Richard Harlan Middleton was born May 26, 1933, presumably in Kansas City, Mo. When he was 13 months old, he was adopted from an orphanage in Kansas City which has since burned down to the ground along with all the records. He was adopted by Carl and Martha Middleton of Iola.
They were the only parents he ever knew or needed. Dick became a lifelong Jayhawk. He attended Iola High School where he played varsity football and basketball, graduating in 1951. He then attended Iola Junior College where he played football. He moved on to the University of Kansas majoring in chemistry.
While in high school, he met Mary Lind. They fell in love and married after graduating. They lived together as a loving devoted couple for over 70 years until Dick’s passing at age 89 on Wednesday, Oct. 26, 2022. They had five children: Mary Christine Middleton, Lodi, Calif., Carla Suzanne Mele, Cincinnati, Ohio, Richard Todd Middleton, Northfield, Minn., Kenton Joseph Middleton, Pleasant Hill, Calif., and Barrett Andrew Middleton, Pottsville, Pa. He also leaves 13 grandchildren and 22 great-grandchildren, all of whom were the light of his life.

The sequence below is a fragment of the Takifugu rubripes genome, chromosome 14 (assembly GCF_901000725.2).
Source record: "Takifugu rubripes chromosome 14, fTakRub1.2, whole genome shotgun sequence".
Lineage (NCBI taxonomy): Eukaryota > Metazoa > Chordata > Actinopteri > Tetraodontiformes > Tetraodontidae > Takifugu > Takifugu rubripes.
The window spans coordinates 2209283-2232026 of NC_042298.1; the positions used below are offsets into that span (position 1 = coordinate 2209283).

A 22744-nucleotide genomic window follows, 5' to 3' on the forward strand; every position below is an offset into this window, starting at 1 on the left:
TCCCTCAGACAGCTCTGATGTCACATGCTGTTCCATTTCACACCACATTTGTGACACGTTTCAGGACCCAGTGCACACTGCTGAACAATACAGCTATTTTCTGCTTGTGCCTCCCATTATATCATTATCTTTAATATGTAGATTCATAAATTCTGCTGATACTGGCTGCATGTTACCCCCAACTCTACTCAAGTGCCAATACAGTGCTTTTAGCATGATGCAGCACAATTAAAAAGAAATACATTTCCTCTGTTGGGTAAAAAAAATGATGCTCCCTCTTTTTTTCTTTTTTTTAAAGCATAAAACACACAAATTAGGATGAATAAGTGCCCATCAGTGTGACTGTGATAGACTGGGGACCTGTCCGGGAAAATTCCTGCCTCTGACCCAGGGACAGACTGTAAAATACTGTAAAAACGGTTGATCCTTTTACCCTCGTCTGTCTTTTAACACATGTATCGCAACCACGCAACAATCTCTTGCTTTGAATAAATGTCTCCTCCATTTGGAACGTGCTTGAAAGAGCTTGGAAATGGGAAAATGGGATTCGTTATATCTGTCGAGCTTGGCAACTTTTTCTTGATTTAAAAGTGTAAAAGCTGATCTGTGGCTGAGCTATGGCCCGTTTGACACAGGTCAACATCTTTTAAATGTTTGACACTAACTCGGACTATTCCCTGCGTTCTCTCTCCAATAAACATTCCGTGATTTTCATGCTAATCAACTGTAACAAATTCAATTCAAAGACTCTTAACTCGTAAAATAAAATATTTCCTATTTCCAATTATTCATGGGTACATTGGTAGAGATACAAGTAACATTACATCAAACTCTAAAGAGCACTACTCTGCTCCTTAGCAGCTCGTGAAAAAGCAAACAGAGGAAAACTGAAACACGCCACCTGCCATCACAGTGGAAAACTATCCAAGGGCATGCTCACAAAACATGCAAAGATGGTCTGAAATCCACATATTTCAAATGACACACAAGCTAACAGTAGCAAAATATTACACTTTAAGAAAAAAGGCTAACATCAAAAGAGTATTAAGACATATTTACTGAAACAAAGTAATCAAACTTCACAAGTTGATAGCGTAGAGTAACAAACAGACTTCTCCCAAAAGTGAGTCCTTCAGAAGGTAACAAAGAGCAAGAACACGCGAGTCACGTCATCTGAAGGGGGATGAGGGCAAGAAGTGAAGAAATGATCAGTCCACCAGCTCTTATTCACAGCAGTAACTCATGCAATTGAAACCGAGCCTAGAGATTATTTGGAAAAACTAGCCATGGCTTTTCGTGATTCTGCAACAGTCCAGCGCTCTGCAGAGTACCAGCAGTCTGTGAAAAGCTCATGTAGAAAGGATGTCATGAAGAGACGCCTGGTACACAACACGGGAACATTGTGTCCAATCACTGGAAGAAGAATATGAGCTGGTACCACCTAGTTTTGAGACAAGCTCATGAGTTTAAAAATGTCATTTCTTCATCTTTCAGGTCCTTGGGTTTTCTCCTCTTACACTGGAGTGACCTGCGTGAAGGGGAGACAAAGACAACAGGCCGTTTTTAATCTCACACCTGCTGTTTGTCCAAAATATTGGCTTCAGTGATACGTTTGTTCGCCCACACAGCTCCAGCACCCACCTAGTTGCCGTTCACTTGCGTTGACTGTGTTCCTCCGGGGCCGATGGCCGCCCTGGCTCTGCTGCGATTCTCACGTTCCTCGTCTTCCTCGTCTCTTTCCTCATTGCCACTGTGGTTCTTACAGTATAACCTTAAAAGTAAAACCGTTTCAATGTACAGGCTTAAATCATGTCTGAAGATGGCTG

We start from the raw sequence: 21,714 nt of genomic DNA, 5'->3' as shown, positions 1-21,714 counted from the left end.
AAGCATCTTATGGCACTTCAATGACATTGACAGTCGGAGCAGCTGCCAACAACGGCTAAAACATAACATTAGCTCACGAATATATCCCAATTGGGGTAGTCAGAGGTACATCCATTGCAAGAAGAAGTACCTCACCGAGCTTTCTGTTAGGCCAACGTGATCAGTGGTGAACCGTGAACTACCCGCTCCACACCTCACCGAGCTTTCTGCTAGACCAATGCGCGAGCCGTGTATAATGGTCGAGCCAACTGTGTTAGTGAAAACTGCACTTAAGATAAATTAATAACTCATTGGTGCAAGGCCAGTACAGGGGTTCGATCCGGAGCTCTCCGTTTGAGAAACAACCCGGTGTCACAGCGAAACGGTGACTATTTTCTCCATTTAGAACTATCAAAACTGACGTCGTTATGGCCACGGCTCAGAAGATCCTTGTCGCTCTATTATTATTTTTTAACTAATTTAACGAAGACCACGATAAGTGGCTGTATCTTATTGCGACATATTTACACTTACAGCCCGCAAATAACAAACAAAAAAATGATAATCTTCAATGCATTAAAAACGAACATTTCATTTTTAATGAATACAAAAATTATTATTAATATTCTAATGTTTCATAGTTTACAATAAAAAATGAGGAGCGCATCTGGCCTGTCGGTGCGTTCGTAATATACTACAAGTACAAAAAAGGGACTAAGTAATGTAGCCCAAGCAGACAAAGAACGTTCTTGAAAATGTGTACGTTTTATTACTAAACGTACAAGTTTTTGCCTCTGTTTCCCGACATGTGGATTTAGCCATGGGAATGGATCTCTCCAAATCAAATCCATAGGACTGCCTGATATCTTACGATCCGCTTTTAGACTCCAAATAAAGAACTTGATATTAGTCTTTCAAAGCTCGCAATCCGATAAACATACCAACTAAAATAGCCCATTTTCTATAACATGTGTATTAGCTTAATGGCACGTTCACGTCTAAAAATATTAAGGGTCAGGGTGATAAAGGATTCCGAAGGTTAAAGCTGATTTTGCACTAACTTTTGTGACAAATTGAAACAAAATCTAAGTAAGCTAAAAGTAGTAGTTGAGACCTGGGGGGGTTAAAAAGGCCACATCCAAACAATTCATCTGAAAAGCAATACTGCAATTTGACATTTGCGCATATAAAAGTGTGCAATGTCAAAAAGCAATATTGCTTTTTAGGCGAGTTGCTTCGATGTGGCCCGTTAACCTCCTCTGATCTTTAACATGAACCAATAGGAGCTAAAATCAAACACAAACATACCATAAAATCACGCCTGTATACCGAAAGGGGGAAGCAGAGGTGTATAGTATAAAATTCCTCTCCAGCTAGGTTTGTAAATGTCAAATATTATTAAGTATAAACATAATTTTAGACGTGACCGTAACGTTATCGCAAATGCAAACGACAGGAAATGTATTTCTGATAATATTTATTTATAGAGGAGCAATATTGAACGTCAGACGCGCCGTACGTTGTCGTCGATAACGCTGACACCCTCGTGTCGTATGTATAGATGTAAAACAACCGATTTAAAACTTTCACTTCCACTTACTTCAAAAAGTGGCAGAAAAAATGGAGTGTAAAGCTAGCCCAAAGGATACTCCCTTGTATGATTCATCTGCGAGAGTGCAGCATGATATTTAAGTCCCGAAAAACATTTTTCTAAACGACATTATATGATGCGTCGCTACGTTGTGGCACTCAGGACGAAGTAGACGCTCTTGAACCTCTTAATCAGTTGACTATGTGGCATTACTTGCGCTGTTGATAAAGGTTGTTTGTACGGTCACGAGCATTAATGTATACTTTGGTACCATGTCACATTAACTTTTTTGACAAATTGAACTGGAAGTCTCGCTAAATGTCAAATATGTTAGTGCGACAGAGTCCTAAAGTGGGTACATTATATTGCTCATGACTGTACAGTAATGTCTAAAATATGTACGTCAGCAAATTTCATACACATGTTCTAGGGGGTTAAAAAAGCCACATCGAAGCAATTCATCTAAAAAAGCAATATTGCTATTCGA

After college, Dick and Mary moved to Kansas City, Kan., where he was employed by Sealright Co. Inc. as an Assistant Quality Control Chemist. He later moved into field sales for KVP Sutherland. He remained with that company through a series of name changes until his retirement in 1996. His business transfers were frequent in those days. The family lived in six different cities by the time the children had grown up and left home.
When the three boys got old enough for Little League baseball, they along with Dick spent every possible moment at the ballpark. When fall came, he and the boys spent all the time they could at the football field.
After retirement, Dick became a highly engaged volunteer at Garfield Farm Museum, a nearby historic farm. His specialty was oxen driving and he also served on the board of directors. When the couple moved to Kentucky in 2005, Dick got serious about wood carving and took as many classes as he could to improve his carving skills. He was an active member of three local carving clubs and served on the board of directors of River Valley Carving Club. Over the years he entered as many carving competitions and expositions as possible and won two Best in Show awards in two different years at the Kentucky State Fair as well as more blue ribbons than you could shake a stick at.
Dick possessed an invincible zest for life, a keen intellect, the wit and flamboyance of the best of storytellers, as well as a sense of loyalty that knew no bounds. He was also unsparingly honest and did not suffer fools gladly. For all those traits and more, he was well-loved and respected by family, friends, fellow-carvers, neighbors and passing dog-walkers.
In lieu of flowers, memorial contributions can be made to the Alzheimer’s Foundation of America.
A memorial service will be at 11 a.m. Thursday, Nov. 3, with a visitation from 9:30 a.m. to 11 at Newcomer Cremations, Funerals & Receptions – Northern Kentucky Chapel, 4350 Dixie Highway, Erlanger, KY 41018.